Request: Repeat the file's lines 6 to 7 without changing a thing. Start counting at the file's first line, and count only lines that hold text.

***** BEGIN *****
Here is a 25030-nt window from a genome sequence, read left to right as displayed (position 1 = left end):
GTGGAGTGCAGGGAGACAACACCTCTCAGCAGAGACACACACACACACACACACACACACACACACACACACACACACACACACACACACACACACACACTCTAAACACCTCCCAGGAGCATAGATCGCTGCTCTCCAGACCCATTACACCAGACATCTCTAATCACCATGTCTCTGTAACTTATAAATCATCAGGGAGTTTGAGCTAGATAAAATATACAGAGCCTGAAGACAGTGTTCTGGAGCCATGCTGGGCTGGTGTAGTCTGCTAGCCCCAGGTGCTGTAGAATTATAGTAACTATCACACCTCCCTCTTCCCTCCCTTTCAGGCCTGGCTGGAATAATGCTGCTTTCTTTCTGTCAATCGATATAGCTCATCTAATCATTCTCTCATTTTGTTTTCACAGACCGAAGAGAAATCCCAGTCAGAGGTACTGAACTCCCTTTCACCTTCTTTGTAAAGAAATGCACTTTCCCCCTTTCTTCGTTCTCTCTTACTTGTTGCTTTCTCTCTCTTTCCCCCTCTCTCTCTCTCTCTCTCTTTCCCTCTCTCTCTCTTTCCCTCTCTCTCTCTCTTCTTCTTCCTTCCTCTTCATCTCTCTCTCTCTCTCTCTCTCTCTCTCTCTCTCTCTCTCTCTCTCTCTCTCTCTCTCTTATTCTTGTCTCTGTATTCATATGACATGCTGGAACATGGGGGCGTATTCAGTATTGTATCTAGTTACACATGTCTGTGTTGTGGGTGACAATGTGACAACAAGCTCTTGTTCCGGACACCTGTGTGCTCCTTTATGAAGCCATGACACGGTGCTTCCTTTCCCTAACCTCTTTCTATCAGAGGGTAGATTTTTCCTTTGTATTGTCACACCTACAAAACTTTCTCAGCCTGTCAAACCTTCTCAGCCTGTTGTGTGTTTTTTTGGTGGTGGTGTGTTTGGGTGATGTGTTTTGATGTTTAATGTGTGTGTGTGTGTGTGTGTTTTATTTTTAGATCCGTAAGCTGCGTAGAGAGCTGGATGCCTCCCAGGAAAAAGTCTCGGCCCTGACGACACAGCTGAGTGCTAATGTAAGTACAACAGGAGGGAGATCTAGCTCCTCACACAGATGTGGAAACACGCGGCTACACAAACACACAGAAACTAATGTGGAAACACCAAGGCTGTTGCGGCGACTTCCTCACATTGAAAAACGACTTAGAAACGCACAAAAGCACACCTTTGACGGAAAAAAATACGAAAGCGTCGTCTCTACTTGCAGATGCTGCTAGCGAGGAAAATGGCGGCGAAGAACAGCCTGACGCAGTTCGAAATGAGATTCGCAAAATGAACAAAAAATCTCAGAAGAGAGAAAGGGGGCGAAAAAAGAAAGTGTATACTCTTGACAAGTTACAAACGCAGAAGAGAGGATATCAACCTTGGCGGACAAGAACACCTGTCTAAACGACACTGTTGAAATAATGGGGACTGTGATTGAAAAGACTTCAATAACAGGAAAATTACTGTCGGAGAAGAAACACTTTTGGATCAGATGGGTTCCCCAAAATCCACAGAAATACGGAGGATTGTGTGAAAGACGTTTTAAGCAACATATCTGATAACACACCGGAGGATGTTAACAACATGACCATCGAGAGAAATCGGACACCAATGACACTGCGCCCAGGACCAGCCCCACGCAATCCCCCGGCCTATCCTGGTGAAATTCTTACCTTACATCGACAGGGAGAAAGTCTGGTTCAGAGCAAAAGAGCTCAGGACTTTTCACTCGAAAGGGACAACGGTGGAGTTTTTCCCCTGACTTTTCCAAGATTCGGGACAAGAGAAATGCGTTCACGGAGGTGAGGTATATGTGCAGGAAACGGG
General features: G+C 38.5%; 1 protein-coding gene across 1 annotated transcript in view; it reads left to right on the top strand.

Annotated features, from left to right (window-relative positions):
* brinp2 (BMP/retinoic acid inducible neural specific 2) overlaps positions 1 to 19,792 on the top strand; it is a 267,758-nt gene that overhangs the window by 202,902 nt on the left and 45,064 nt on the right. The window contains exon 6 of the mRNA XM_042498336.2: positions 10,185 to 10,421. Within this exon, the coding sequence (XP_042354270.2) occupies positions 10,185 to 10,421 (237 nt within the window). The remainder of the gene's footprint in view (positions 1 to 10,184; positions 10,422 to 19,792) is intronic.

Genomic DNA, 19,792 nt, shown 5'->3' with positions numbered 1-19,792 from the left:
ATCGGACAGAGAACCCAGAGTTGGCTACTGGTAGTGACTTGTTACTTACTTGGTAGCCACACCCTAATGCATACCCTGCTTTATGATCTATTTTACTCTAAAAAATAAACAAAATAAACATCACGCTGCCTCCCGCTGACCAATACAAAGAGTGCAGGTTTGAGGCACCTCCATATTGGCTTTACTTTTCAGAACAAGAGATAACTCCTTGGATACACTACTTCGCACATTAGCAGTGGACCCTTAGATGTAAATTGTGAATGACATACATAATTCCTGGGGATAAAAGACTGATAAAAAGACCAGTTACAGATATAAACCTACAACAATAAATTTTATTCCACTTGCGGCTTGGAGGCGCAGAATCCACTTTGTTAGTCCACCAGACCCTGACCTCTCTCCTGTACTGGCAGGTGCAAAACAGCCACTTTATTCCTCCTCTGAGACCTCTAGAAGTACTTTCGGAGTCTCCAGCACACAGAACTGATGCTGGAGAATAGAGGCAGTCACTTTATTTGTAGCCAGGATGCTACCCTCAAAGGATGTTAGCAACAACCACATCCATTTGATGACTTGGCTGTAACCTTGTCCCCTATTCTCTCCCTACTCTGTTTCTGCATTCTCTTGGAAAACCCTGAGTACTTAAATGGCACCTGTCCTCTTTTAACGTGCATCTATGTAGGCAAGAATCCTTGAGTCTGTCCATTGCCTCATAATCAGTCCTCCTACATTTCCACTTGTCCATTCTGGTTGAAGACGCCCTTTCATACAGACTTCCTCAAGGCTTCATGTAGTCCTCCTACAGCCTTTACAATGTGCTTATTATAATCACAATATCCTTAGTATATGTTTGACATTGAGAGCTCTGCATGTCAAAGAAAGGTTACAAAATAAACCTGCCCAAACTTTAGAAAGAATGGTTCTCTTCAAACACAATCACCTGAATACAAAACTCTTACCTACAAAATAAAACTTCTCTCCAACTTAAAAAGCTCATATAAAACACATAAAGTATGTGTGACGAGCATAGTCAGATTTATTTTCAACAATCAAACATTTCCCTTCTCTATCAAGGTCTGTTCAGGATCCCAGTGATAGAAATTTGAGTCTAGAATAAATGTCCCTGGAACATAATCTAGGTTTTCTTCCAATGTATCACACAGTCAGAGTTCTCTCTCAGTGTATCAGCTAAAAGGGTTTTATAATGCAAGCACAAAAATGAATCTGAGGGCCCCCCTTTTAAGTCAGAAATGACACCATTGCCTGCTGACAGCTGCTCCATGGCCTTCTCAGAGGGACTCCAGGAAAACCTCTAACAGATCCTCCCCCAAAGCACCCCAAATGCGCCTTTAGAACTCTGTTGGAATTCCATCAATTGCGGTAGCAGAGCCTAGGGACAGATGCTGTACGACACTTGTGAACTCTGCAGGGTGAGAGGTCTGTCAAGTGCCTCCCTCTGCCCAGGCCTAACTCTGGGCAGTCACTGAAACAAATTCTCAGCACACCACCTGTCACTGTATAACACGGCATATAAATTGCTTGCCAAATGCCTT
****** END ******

Genomic DNA, 19,792 nt, shown 5'->3' with positions numbered 1-19,792 from the left:
ATCGGACAGAGAACCCAGAGTTGGCTACTGGTAGTGACTTGTTACTTACTTGGTAGCCACACCCTAATGCATACCCTGCTTTATGATCTATTTTACTCTAAAAAATAAACAAAATAAACATCACGCTGCCTCCCGCTGACCAATACAAAGAGTGCAGGTTTGAGGCACCTCCATATTGGCTTTACTTTTCAGAACAAGAGATAACTCCTTGGATACACTACTTCGCACATTAGCAGTGGACCCTTAGATGTAAATTGTGAATGACATACATAATTCCTGGGGATAAAAGACTGATAAAAAGACCAGTTACAGATATAAACCTACAACAATAAATTTTATTCCACTTGCGGCTTGGAGGCGCAGAATCCACTTTGTTAGTCCACCAGACCCTGACCTCTCTCCTGTACTGGCAGGTGCAAAACAGCCACTTTATTCCTCCTCTGAGACCTCTAGAAGTACTTTCGGAGTCTCCAGCACACAGAACTGATGCTGGAGAATAGAGGCAGTCACTTTATTTGTAGCCAGGATGCTACCCTCAAAGGATGTTAGCAACAACCACATCCATTTGATGACTTGGCTGTAACCTTGTCCCCTATTCTCTCCCTACTCTGTTTCTGCATTCTCTTGGAAAACCCTGAGTACTTAAATGGCACCTGTCCTCTTTTAACGTGCATCTATGTAGGCAAGAATCCTTGAGTCTGTCCATTGCCTCATAATCAGTCCTCCTACATTTCCACTTGTCCATTCTGGTTGAAGACGCCCTTTCATACAGACTTCCTCAAGGCTTCATGTAGTCCTCCTACAGCCTTTACAATGTGCTTATTATAATCACAATATCCTTAGTATATGTTTGACATTGAGAGCTCTGCATGTCAAAGAAAGGTTACAAAATAAACCTGCCCAAACTTTAGAAAGAATGGTTCTCTTCAAACACAATCACCTGAATACAAAACTCTTACCTACAAAATAAAACTTCTCTCCAACTTAAAAAGCTCATATAAAACACATAAAGTATGTGTGACGAGCATAGTCAGATTTATTTTCAACAATCAAACATTTCCCTTCTCTATCAAGGTCTGTTCAGGATCCCAGTGATAGAAATTTGAGTCTAGAATAAATGTCCCTGGAACATAATCTAGGTTTTCTTCCAATGTATCACACAGTCAGAGTTCTCTCTCAGTGTATCAGCTAAAAGGGTTTTATAATGCAAGCACAAAAATGAATCTGAGGGCCCCCCTTTTAAGTCAGAAATGACACCATTGCCTGCTGACAGCTGCTCCATGGCCTTCTCAGAGGGACTCCAGGAAAACCTCTAACAGATCCTCCCCCAAAGCACCCCAAATGCGCCTTTAGAACTCTGTTGGAATTCCATCAATTGCGGTAGCAGAGCCTAGGGACAGATGCTGTACGACACTTGTGAACTCTGCAGGGTGAGAGGTCTGTCAAGTGCCTCCCTCTGCCCAGGCCTAACTCTGGGCAGTCACTGAAACAAATTCTCAGCACACCACCTGTCACTGTATAACACGGCATATAAATTGCTTGCCAAATGCCTT